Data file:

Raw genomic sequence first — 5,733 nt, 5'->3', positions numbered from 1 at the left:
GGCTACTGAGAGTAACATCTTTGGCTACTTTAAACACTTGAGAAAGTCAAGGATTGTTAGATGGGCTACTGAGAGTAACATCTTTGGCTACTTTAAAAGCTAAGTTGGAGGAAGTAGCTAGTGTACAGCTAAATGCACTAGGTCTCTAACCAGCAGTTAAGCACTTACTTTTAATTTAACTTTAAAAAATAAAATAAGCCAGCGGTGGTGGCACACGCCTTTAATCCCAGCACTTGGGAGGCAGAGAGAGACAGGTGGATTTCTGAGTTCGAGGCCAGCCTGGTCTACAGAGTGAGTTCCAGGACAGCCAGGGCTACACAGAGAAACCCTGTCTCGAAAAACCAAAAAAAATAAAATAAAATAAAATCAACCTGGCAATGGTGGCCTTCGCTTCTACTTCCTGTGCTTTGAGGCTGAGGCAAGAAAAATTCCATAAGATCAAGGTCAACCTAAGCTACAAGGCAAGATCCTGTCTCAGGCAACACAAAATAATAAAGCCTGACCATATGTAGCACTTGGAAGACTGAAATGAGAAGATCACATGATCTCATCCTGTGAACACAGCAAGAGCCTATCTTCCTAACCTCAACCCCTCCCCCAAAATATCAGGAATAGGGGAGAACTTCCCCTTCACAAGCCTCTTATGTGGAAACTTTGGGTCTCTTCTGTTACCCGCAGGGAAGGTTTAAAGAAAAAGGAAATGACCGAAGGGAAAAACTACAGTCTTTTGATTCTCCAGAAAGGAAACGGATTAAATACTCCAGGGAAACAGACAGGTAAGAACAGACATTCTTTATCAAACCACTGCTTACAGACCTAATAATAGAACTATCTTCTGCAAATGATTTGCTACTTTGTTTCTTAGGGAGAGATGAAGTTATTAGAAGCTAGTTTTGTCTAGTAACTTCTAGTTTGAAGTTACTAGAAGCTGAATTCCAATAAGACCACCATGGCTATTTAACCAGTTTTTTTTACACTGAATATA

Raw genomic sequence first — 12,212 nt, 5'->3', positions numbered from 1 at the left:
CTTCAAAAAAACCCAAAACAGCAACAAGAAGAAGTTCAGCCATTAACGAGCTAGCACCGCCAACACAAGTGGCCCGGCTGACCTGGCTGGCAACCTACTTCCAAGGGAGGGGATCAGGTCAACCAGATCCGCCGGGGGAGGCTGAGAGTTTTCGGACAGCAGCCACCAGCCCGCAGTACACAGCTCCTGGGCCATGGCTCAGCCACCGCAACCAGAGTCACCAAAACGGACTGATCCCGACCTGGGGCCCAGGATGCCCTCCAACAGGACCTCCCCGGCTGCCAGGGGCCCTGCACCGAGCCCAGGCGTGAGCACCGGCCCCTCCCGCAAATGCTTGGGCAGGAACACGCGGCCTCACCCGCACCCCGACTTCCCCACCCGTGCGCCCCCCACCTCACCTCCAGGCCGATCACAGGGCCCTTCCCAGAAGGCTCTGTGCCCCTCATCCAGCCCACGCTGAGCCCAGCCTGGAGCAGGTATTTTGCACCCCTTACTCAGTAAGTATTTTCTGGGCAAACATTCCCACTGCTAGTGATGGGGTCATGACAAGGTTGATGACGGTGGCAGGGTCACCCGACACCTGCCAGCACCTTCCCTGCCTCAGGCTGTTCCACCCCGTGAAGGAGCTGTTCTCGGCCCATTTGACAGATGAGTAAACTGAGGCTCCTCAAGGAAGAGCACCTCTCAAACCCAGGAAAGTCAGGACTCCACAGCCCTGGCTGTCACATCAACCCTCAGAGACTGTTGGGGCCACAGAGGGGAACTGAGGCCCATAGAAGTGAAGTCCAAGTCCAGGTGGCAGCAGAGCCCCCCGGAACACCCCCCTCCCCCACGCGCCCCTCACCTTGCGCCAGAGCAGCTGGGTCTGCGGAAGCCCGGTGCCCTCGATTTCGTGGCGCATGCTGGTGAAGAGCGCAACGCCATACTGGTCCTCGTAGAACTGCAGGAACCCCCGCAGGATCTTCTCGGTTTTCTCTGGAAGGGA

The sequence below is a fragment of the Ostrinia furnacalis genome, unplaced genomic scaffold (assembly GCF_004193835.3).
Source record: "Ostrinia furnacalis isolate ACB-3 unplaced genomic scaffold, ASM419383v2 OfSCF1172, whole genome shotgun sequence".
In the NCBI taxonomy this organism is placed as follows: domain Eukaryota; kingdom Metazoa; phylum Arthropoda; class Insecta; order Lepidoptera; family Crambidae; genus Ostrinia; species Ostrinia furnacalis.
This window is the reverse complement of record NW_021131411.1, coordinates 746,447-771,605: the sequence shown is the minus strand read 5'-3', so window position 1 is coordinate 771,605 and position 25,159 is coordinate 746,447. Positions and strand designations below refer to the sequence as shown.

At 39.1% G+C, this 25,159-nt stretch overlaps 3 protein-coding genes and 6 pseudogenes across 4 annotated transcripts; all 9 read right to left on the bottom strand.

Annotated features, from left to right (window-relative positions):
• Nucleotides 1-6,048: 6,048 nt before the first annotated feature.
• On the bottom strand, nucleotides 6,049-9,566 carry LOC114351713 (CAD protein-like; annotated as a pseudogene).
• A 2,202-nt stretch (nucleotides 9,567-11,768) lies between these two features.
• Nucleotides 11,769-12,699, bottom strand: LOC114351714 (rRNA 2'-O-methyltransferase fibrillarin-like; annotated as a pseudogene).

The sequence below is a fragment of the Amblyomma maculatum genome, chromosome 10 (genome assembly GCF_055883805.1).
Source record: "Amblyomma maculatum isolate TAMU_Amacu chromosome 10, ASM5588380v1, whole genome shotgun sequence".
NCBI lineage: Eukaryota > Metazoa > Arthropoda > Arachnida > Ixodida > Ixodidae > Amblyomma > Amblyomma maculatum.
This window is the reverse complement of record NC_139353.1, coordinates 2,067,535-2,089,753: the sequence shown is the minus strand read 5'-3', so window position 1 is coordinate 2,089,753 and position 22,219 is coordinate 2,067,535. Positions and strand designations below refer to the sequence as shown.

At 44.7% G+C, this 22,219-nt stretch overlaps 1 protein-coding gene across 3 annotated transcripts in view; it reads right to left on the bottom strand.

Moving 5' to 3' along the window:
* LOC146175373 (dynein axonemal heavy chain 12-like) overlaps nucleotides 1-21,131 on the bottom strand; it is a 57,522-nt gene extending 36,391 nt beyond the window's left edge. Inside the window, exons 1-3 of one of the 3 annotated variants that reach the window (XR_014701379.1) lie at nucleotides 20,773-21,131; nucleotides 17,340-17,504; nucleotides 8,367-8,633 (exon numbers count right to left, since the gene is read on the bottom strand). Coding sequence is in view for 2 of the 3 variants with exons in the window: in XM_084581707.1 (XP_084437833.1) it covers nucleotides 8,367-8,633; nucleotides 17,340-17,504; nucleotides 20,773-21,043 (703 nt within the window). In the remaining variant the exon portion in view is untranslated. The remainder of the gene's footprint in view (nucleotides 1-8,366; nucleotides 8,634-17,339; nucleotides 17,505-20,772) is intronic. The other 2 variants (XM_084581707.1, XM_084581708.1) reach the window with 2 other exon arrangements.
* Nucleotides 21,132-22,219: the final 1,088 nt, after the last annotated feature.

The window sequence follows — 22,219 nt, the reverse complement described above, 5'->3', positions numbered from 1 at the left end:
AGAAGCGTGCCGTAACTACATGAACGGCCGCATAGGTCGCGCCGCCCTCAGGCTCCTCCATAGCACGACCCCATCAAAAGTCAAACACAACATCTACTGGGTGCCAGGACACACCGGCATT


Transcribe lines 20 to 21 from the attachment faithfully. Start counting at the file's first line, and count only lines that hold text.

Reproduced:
Moving 5' to 3' along the window:
* LOC146175373 (dynein axonemal heavy chain 12-like) overlaps nucleotides 1-21,131 on the bottom strand; it is a 57,522-nt gene extending 36,391 nt beyond the window's left edge. Inside the window, exons 1-3 of one of the 3 annotated variants that reach the window (XR_014701379.1) lie at nucleotides 20,773-21,131; nucleotides 17,340-17,504; nucleotides 8,367-8,633 (exon numbers count right to left, since the gene is read on the bottom strand). Coding sequence is in view for 2 of the 3 variants with exons in the window: in XM_084581707.1 (XP_084437833.1) it covers nucleotides 8,367-8,633; nucleotides 17,340-17,504; nucleotides 20,773-21,043 (703 nt within the window). In the remaining variant the exon portion in view is untranslated. The remainder of the gene's footprint in view (nucleotides 1-8,366; nucleotides 8,634-17,339; nucleotides 17,505-20,772) is intronic. The other 2 variants (XM_084581707.1, XM_084581708.1) reach the window with 2 other exon arrangements.